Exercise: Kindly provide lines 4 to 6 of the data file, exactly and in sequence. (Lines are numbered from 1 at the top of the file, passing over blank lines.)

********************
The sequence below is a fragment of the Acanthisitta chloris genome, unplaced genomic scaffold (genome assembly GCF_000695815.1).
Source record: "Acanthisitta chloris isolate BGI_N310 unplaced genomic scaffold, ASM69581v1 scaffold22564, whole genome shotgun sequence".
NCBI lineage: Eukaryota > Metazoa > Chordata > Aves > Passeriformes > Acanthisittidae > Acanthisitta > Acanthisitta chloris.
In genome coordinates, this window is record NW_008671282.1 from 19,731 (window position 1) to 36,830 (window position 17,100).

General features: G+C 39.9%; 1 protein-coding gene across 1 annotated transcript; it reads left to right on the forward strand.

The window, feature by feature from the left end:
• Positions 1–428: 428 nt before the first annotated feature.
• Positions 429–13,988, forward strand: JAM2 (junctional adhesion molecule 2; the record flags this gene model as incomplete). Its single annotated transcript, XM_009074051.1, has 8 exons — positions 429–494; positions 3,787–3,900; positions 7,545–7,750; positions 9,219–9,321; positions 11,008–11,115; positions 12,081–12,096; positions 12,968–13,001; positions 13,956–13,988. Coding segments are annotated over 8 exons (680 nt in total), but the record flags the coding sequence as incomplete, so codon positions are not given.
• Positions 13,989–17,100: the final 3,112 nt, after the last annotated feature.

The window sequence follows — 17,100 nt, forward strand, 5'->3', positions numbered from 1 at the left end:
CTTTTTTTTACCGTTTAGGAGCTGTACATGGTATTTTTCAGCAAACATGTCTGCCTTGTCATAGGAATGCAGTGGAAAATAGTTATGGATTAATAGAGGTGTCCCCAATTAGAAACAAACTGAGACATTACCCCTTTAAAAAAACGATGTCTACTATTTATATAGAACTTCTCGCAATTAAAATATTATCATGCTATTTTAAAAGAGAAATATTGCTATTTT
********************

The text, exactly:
In genome coordinates, this window is record NW_008671282.1 from 19,731 (window position 1) to 36,830 (window position 17,100).

General features: G+C 39.9%; 1 protein-coding gene across 1 annotated transcript; it reads left to right on the forward strand.

The window, feature by feature from the left end: